Bears

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Bears

In the wake of the Bears’ disaster in Tampa some finger-pointing — real or imaginary — began, with more than a little of it directed at Jay Cutler. Teammates had “given up” on Cutler, according to one report, and he was “unprepared,” according to another.

Cutler, as well as offensive coordinator Dowell Loggains, who is Cutler’s immediate boss and in charge of the game plans Cutler is tasked with executing, weren’t having any of it, either the team quitting on Cutler or Cutler not carrying his quarterback’s share.

“The game before it [Minnesota] was the opposite end of the spectrum,” Cutler said. “Whenever you lose we all know what this position entails and when you do have a performance like that as a quarterback, you're going to get some of that stuff. I don't feel like the locker room has ever… I've never felt like that in the locker room with those guys.”

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Cutler did not talk about the situation with coach John Fox and neither, speaking on different occasions, assigned any credence or weight to the barbs. Consider the source, was the theme.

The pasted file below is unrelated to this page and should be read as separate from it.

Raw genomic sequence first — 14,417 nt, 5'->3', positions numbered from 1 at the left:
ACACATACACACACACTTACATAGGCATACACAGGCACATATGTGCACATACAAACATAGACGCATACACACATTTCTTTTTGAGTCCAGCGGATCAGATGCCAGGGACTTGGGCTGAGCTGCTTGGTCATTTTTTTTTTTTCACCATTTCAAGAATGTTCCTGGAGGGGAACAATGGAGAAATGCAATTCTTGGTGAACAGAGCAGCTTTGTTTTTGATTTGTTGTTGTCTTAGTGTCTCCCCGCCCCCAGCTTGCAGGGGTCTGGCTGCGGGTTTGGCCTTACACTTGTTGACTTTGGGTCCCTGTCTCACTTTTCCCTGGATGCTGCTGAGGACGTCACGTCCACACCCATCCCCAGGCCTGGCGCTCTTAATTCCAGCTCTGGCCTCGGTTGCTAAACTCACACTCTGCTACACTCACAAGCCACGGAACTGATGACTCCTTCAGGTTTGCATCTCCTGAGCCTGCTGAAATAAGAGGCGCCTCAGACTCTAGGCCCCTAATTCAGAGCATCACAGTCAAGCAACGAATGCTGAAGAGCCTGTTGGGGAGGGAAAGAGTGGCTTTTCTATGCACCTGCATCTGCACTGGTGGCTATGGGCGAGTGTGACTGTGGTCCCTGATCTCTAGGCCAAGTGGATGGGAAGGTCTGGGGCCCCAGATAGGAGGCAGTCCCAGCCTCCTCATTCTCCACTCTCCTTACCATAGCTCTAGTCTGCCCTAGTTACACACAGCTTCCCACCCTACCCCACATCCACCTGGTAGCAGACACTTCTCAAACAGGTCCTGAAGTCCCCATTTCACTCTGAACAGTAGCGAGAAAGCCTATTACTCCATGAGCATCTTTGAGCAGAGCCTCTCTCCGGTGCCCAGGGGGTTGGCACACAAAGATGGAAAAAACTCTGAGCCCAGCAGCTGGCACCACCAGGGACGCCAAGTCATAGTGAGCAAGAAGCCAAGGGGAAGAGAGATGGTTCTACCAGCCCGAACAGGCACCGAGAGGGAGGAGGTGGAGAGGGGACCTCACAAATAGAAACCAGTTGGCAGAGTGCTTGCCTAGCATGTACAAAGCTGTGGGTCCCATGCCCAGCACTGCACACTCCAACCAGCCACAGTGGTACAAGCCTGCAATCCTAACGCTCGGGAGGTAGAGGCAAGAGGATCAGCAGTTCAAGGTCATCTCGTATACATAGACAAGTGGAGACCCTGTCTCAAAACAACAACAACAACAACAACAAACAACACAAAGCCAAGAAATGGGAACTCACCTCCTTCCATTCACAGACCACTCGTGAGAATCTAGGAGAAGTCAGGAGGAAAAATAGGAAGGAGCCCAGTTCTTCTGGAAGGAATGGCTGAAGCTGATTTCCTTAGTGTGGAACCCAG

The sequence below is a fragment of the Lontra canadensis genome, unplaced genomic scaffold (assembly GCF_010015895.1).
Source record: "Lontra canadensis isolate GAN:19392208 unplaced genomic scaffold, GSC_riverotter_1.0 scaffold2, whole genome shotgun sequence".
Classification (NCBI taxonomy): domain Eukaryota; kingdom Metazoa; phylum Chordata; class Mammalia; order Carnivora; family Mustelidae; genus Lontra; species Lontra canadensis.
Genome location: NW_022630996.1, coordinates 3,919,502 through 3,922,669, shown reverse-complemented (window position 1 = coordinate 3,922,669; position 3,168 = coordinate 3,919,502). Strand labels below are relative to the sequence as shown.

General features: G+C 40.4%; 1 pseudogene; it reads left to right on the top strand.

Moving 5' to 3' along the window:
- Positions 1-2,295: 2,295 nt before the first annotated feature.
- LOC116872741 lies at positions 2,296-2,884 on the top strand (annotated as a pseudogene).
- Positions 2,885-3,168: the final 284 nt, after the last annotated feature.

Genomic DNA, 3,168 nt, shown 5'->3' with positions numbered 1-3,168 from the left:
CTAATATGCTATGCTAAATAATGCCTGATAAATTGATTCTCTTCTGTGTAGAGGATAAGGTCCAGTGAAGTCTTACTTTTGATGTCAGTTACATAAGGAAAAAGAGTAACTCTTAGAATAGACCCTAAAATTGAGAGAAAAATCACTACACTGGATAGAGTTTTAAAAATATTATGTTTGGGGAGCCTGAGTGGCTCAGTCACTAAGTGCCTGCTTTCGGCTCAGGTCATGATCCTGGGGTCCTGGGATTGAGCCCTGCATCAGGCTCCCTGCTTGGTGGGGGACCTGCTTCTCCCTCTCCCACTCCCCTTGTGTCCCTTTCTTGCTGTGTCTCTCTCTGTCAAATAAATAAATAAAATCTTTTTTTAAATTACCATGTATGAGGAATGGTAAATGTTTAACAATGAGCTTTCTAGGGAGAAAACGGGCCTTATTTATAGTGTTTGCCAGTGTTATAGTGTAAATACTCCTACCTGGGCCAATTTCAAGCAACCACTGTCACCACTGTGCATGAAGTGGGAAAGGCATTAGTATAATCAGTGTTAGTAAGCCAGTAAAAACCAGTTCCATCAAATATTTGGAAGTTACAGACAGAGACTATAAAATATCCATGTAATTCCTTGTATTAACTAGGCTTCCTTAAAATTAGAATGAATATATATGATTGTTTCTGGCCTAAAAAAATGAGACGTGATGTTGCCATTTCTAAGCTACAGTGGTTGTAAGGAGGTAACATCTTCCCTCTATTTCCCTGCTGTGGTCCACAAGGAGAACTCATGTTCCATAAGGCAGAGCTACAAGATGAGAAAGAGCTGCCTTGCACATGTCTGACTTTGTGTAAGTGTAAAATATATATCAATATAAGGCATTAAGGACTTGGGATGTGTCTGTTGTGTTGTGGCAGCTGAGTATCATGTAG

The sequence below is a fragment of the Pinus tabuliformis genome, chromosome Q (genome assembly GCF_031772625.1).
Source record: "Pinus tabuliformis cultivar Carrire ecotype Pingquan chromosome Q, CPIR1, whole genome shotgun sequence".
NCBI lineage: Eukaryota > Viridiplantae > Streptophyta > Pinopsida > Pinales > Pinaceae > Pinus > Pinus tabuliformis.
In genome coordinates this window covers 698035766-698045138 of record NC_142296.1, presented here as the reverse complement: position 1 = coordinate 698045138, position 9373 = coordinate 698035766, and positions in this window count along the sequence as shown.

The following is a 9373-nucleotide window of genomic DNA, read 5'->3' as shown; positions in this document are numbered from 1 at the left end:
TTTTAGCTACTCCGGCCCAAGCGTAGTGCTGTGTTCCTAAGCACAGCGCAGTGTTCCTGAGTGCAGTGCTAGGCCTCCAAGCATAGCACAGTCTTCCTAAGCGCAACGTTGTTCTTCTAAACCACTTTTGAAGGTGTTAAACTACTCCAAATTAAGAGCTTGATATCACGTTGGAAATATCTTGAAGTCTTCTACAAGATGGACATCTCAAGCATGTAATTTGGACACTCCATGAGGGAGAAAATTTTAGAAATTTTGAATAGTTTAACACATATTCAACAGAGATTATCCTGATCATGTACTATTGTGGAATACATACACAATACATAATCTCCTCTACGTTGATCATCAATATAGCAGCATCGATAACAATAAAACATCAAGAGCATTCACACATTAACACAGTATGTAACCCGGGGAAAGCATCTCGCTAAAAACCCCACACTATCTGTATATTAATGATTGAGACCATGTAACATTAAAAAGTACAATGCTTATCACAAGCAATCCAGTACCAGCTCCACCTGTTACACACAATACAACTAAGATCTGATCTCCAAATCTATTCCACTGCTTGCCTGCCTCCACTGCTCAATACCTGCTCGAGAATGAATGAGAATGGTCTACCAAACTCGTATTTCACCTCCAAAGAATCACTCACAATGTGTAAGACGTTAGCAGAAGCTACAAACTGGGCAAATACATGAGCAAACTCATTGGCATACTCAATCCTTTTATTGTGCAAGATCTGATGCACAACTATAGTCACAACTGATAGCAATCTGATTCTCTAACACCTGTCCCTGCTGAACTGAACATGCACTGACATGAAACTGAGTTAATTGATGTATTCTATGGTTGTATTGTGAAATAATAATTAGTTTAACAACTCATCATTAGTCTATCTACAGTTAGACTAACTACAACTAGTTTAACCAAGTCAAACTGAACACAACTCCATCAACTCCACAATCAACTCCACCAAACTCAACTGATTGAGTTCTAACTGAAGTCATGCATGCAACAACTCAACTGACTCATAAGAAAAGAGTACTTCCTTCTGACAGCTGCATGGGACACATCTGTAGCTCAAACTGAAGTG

“’Unnamed source,’ I'm guessing?” Cutler said (it was). “The source could be a lot of people. It could be a made-up source. It could actually be guys in [the locker room]. If people actually start putting their names on it, we can have a discussion about it.”

 

That won’t happen. And Loggains stood by his quarterback’s work leading up to the Tampa Bay game, if not by his work during it.

“I didn’t see [any lack of] preparation,” Loggains said. “But obviously, the way we played, I don’t think any of us were prepared. We need to do a better job coaching. We need to do a better job of executing plays.”